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2 hours ago, tropicbreeze said:

Not happy about this. The monsoon break seems to be turning into a monsoon end. Can't say it's over until the end of April, but all the same, doesn't look good. I could end up below average annual rainfall.:(

We started off with a bang and seem to be going out with a whimper...
Airport 'Wet' to date..... 1542.4mm ( 1st Oct - 12th March )
Leanyer 'Wet' to date.....1729.2mm ( 1st Oct - 12th March )
Some Palmerston and Howard Springs areas have had 2500mm up to date !

Edited by greysrigging
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In its weekly tropical climate note BOM made the following comment:

The Bureau's seasonal rainfall outlook indicates an increased likelihood of above average rainfall across northern Australia in the second part of March and in April, to end the northern wet season.

So I haven't actually given up hope of above average rain. Just hope the cyclones keep away.

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I've done a lot of flights over that country, mainly by chopper but also several fixed-wing. The some of the coastal areas are quite spectacular as well.

The first image looks familiar but can't quite place it. The next two are Twin Falls. The fourth is Namarrgon Djadjam (Lightning Dreaming). The last is Barrk Malam (Jim Jim Falls).

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  • 2 weeks later...

Australia is simply a unique and incredibly beautiful land! You Aussies are extremely lucky!

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What you look for is what is looking

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Monsoon To Return
( source: Weatherzone )

The likely last monsoon trough for the season should move over far northern Australia late this week, bringing widespread rain and storms and an increased chance of tropical cyclones.

It's hardly been dry over many tropical areas in recent weeks, most notably the Kimberley and northeast Queensland around Cairns, but this stormy rain has been caused by weather patterns other than the monsoon.

For the Kimberley, it was a long-lasting low pressure trough that extended all the way to NSW at times; parts of the Kimberley saw totals between mid-March and last weekend to rival those of eastern NSW over the same period. For Queensland, it has been persistent onshore winds, driving moisture up and over the Tablelands, that forms cloud that then drops rain.

While storms and rain can and do develop during monsoon 'break periods', an 'active period', like expected this week, is characterised by deep northwesterly winds over a wide area that drag moisture southwards from the equator. This moisture is then deposited as widespread rain.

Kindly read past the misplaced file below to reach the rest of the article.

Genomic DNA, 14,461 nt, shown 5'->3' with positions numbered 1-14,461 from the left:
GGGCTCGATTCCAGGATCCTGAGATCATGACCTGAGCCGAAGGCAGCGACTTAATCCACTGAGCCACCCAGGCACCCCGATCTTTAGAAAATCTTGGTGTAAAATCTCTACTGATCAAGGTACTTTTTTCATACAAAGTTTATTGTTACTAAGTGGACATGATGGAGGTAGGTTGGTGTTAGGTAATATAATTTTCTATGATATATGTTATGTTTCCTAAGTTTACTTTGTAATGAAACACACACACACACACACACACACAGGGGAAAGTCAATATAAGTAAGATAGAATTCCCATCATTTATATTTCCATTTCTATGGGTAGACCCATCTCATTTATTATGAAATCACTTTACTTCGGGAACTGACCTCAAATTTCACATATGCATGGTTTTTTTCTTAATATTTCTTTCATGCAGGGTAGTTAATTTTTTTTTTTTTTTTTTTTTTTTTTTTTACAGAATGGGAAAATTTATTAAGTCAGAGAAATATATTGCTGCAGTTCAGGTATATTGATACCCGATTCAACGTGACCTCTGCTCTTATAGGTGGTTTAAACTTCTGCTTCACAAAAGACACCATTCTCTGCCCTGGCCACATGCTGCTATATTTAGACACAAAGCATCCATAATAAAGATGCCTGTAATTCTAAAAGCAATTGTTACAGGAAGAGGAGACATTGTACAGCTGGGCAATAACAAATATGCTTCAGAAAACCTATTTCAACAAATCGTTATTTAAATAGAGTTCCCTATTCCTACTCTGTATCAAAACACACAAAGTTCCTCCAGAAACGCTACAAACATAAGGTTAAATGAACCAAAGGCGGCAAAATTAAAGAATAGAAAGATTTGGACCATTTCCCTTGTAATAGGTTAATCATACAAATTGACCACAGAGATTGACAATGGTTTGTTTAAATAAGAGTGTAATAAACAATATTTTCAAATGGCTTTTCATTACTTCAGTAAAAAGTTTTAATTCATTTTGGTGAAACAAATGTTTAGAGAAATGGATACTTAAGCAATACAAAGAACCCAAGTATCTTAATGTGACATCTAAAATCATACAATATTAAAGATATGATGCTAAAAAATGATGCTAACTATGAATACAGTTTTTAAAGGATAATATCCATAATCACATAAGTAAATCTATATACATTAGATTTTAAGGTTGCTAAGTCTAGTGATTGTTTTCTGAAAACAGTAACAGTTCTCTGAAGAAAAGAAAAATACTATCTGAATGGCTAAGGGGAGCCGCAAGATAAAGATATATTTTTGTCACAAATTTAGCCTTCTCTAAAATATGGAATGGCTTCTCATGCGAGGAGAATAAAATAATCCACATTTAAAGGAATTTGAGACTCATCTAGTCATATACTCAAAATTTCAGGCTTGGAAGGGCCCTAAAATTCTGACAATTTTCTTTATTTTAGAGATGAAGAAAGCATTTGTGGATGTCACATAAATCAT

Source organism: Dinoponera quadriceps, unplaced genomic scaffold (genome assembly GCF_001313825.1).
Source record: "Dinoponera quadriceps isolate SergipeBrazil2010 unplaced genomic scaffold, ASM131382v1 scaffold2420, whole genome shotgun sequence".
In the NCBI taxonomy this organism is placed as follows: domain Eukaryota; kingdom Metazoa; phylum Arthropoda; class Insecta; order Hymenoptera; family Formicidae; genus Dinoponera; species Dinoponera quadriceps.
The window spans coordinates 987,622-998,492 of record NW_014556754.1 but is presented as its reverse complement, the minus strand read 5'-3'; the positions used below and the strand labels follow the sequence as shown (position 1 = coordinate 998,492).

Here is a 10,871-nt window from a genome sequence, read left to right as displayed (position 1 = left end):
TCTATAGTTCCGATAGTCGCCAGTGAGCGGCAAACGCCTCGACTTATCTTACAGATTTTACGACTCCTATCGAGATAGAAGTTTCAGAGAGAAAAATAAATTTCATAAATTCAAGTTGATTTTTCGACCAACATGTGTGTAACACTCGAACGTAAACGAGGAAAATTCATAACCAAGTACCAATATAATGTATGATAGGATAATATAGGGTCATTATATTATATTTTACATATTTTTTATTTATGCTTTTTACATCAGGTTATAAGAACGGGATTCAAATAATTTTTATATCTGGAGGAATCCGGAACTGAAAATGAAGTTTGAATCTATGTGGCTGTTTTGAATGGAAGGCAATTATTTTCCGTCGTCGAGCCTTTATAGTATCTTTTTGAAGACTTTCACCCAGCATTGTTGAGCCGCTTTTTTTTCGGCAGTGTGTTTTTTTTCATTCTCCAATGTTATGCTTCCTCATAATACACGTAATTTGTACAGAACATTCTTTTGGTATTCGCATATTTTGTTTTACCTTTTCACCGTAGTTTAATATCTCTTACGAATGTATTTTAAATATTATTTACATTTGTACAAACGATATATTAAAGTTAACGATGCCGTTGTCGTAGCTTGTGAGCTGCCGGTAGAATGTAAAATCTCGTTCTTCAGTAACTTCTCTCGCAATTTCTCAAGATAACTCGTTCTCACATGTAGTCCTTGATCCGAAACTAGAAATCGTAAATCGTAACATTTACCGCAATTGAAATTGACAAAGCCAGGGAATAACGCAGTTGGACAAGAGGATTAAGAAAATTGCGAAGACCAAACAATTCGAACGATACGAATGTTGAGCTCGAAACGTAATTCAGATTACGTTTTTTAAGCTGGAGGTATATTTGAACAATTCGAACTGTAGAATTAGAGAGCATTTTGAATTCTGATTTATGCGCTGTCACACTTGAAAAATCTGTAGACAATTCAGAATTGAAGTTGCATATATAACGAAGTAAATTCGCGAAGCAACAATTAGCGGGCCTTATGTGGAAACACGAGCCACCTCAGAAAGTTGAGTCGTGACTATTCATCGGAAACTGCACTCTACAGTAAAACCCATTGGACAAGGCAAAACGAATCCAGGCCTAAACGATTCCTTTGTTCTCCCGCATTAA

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The proximity of the monsoon trough's circulating winds and enhanced instability also hugely increases the chance of tropical cyclone development.

A monsoon trough is expected to be near the northern Australian coast from Friday or Saturday this week and the most likely area to be affected by this particular monsoon period is the Top End of the Northern Territory. Indications of a tropical Cyclone near the Top End over the Easter weekend are increasing.

Some areas of the Top End are likely to pick up three figure rainfall totals to cap off a wet season that already ranks in the wettest 10% of all recorded seasons.

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My March total is 83% of average, and the wet season is running at 116% of average. Regardless of how much extra rain (or not) we get up to the end of the wet, it will be at least an average year. But there has been a dramatic increase in Darwin's water supply this season, getting back close to normal.

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2 tropical circulations in the Indian Ocean off the NW coast of WA at the moment. One a declared cyclone and the other not quite. According to the ewmcf they will eventually join up and come across the wa coast near Geraldton in about a week BUT of course it’s way too early to say that will happen with any certainty yet.

Millbrook, "Kinjarling" Noongar word meaning "Place of Rain", Rainbow Coast, Western Australia 35S. Warm temperate. Csb Koeppen Climate classification. Cool nights all year round.

 

 

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Well both tropical disturbances did form. One was TC Seroja which caused massive flooding and landslides in Timor Leste the other was a short lived TC called Odette. Both brought tropical moisture a long way south and TC Seroja crossed the west coast at Kalbarri and destroyed 70% of the town with 170kmh winds.

In the last couple of days I got 52mm of rain down here. We’ve already exceeded our April average of 74mm and we were ahead for the year at the beginning of April. That may be the last monsoonal influence for us this far south this year I reckon. 

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Millbrook, "Kinjarling" Noongar word meaning "Place of Rain", Rainbow Coast, Western Australia 35S. Warm temperate. Csb Koeppen Climate classification. Cool nights all year round.

 

 

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3 hours ago, Tyrone said:

Well both tropical disturbances did form. One was TC Seroja which caused massive flooding and landslides in Timor Leste the other was a short lived TC called Odette. Both brought tropical moisture a long way south and TC Seroja crossed the west coast at Kalbarri and destroyed 70% of the town with 170kmh winds.